The rate used to discount future unlevered free cash flows (UFCFs) and the terminal value (TV) to their present values should reflect the blended after-tax returns expected by the various providers of capital. The discount rate is a weighted-average of the returns expected by the different classes of capital providers (holders of different types of equity and debt), and must reflect the long-term targeted capital structure as opposed to the current capital structure. While a separate discount rate can be developed for each projection interval to reflect the changing capital structure, the discount rate is usually assumed to remain constant throughout the projection period.
In situations where projections are judged to be aggressive, it may be appropriate to use a higher discount rate than if the projections are deemed to be more reasonable. While choosing the discount rate is a matter of judgment, it is common practice to use the weighted-average cost of capital (WACC) as a starting point.
Considerations in Calculating WACC
The following are important considerations when calculating WACC:
- WACC must comprise a weighted-average of the marginal costs of all sources of capital (debt, equity, etc.) since UFCF represents cash available to all providers of capital.
- WACC must be computed after corporate taxes, since UFCFs are computed after-tax.
- WACC must use nominal rates of return built up from real rates and expected inflation, because the expected UFCFs are expressed in nominal terms.
- WACC must be adjusted for the systematic risk borne by each provider of capital, since each expects a return that compensates for the risk assumed.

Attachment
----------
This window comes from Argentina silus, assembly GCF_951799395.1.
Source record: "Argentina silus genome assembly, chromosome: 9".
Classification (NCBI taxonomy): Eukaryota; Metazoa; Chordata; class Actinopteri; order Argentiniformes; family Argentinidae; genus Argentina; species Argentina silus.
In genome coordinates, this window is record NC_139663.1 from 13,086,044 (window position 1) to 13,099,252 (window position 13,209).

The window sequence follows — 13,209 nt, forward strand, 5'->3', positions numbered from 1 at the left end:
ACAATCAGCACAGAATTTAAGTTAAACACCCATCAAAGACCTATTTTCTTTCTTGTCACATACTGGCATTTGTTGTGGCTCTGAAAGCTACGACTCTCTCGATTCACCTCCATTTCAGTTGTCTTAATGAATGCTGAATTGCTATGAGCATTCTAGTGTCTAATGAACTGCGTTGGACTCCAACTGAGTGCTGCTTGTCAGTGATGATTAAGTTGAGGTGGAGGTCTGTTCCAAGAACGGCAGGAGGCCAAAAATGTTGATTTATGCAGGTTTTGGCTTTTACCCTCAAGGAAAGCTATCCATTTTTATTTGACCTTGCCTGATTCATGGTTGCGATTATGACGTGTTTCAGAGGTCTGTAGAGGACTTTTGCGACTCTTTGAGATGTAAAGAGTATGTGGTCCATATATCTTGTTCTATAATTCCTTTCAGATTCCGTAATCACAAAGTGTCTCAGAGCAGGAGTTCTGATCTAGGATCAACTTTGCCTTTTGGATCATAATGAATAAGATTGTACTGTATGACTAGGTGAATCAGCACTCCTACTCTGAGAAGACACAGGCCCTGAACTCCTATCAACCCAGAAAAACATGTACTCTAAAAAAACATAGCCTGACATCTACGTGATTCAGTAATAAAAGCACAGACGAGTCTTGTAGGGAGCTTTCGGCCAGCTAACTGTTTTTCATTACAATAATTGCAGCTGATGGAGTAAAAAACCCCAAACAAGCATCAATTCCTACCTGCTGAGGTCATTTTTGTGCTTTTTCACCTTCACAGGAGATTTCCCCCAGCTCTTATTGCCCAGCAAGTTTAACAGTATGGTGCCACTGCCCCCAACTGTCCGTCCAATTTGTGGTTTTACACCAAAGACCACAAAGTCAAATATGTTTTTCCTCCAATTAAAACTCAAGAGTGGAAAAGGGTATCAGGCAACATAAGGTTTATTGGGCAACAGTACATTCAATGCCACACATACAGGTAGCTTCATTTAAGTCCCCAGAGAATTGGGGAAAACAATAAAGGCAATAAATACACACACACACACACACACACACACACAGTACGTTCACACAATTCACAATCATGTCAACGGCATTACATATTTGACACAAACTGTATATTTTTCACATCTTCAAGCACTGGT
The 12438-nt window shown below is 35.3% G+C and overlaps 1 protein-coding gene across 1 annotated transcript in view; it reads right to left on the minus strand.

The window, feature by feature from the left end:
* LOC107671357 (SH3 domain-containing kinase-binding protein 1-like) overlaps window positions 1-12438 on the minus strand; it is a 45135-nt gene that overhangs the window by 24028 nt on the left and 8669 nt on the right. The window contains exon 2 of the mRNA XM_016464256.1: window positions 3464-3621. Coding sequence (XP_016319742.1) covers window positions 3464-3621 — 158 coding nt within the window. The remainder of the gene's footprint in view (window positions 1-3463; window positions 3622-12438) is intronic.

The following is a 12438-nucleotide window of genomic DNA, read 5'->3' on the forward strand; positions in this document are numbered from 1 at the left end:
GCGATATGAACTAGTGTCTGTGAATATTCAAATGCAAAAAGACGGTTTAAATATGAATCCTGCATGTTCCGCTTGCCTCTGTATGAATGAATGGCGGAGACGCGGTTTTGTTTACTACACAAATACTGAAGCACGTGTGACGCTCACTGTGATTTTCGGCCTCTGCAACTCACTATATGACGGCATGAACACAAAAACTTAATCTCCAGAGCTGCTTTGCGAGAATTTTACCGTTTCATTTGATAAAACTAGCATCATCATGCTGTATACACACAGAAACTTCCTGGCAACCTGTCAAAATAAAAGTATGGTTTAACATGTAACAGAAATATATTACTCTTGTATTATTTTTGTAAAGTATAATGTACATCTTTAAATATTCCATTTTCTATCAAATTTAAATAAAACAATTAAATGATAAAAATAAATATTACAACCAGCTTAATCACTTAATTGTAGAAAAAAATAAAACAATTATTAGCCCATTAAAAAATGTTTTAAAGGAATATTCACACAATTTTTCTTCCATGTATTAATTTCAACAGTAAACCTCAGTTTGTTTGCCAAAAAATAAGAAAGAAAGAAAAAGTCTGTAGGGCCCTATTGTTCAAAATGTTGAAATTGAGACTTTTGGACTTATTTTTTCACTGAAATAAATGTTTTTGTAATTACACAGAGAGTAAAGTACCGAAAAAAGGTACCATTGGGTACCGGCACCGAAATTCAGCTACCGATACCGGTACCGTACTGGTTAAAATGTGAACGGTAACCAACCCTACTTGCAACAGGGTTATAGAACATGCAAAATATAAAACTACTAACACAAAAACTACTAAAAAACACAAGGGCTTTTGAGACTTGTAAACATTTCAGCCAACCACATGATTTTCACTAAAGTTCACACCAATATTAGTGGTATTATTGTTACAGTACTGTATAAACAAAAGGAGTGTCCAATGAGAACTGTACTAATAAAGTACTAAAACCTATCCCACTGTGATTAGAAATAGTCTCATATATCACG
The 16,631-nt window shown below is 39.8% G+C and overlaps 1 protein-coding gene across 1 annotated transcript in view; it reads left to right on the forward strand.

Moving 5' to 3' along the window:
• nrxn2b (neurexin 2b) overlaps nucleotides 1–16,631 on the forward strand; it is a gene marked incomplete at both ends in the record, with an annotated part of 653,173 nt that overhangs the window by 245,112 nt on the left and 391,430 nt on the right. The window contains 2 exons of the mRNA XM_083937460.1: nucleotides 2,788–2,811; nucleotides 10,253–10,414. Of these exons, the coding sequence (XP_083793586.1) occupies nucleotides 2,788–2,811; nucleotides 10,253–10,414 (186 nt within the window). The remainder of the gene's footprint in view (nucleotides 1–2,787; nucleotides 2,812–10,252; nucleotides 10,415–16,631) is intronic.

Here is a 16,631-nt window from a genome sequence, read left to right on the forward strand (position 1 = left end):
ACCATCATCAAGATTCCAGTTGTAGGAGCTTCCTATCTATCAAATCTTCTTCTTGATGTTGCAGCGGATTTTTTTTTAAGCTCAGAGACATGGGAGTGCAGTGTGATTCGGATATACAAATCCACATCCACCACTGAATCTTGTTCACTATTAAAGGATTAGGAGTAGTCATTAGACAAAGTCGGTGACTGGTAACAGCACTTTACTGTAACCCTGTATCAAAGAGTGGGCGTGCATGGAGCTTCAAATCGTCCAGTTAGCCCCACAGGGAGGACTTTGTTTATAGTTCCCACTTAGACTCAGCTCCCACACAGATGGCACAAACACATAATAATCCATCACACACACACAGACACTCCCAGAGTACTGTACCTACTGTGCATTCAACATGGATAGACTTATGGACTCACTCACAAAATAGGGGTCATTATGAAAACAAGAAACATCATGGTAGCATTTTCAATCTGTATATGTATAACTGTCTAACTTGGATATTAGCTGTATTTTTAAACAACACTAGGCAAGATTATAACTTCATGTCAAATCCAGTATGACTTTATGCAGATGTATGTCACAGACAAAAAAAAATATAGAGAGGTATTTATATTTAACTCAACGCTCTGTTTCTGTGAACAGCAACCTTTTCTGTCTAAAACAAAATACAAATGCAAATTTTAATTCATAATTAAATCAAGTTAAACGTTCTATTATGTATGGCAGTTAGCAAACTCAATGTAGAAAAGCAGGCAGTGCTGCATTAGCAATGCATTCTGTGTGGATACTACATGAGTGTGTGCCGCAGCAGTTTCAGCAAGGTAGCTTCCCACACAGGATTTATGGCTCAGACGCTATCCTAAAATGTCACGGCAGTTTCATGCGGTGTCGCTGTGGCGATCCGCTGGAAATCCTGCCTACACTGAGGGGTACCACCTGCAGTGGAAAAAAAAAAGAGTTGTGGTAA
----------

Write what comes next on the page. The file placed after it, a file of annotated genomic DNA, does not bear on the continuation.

- While calculating the weighted-average of the returns expected by various providers of capital, market value weights for each financing element (equity, debt, etc.) must be used, because market values reflect the true economic claim of each type of financing outstanding whereas book values may not.
- Long-term WACCs should incorporate assumptions regarding long-term debt rates, not just current debt rates.
WACC WACC
WACC |
= |
E |
× |
r_{e} |
+ |
D |
× |
(1 − t) |
× |
r_{d} |
+ |
P |
× |
r_{p} |
(E+D+P) |
(E+D+P) |
(E+D+P) |
E |
= |
Market value of
equity |
D |
= |
Market value of debt |
P |
= |
Market value of
preferred stock |
r_{e} |
= |
Cost of equity |
r_{d} |
= |
Cost of debt |
r_{p} |
= |
Cost of preferred
stock |
t |
= |
Marginal tax rate |
Calculation of the Cost of Equity
The cost of equity is usually calculated using the capital asset pricing model (CAPM), which defines the cost of equity as follows: re re re re re
r_{e} |
= |
r_{f} |
+ |
β |
× |
(r_{m} − r_{f}) |
r_{f} |
= |
Risk-free rate
(represented by 10-yr U.S. Treasury bond rate) |
β |
= |
Predicted equity
beta (levered) |
(r_{m} −
r_{f}) |
= |
Market risk premium |
Equity betas can be obtained from the Barra Book. These betas will be levered and either historical or predicted. The historical beta is based on actual trading data for the period examined (often 2 years), while the predicted beta statistically adjusts the historical beta to reflect an expectation that an individual company's beta will revert toward the mean over time. For example, if a company's historical beta is less than 1.00, then the predicted beta will be greater than the historical beta but less than 1.00. Similarly, if the historical beta is greater than 1.00, the predicted beta will be less than the historical beta but greater than 1.00. It is generally advisable to use predicted beta.
Betas of comparable companies are used to estimate re of private companies, or where the shares of the company being valued do not have a long enough trading history to provide a good estimate of the beta.
Predicted beta may be calculated using one of two methods:
(A) Using the company's beta:
- De-lever the beta using the following formula:
- Unlevered β
Unlevered β
=
Levered β
1 + [(D/E) × (1−t) + P/E]
Unlevered β
=
Levered β
1 + [(D/E) × (1−t) + P/E]
Unlevered β
=
Levered β
1 + [(D/E) × (1−t) + P/E]
=
Levered β
1 + [(D/E) × (1−t) + P/E]
=
Levered β
1 + [(D/E) × (1−t) + P/E]
=
Levered β
1 + [(D/E) × (1−t) + P/E]
=
Levered β
1 + [(D/E) × (1−t) + P/E]
Unlevered β
=
Levered β
1 + [(D/E) × (1−t) + P/E]
Unlevered β
=
Levered β
1 + [(D/E) × (1−t) + P/E]
=
Levered β
1 + [(D/E) × (1−t) + P/E]
=
Levered β
1 + [(D/E) × (1−t) + P/E]
Unlevered β
=
Levered β
1 + [(D/E) × (1−t) + P/E]
Unlevered β
=
Levered β
1 + [(D/E) × (1−t) + P/E]
=
Levered β
1 + [(D/E) × (1−t) + P/E]
Unlevered β
=
Levered β
1 + [(D/E) × (1−t) + P/E]
Unlevered β
=
Levered β
1 + [(D/E) × (1−t) + P/E]
=
Levered β
1 + [(D/E) × (1−t) + P/E]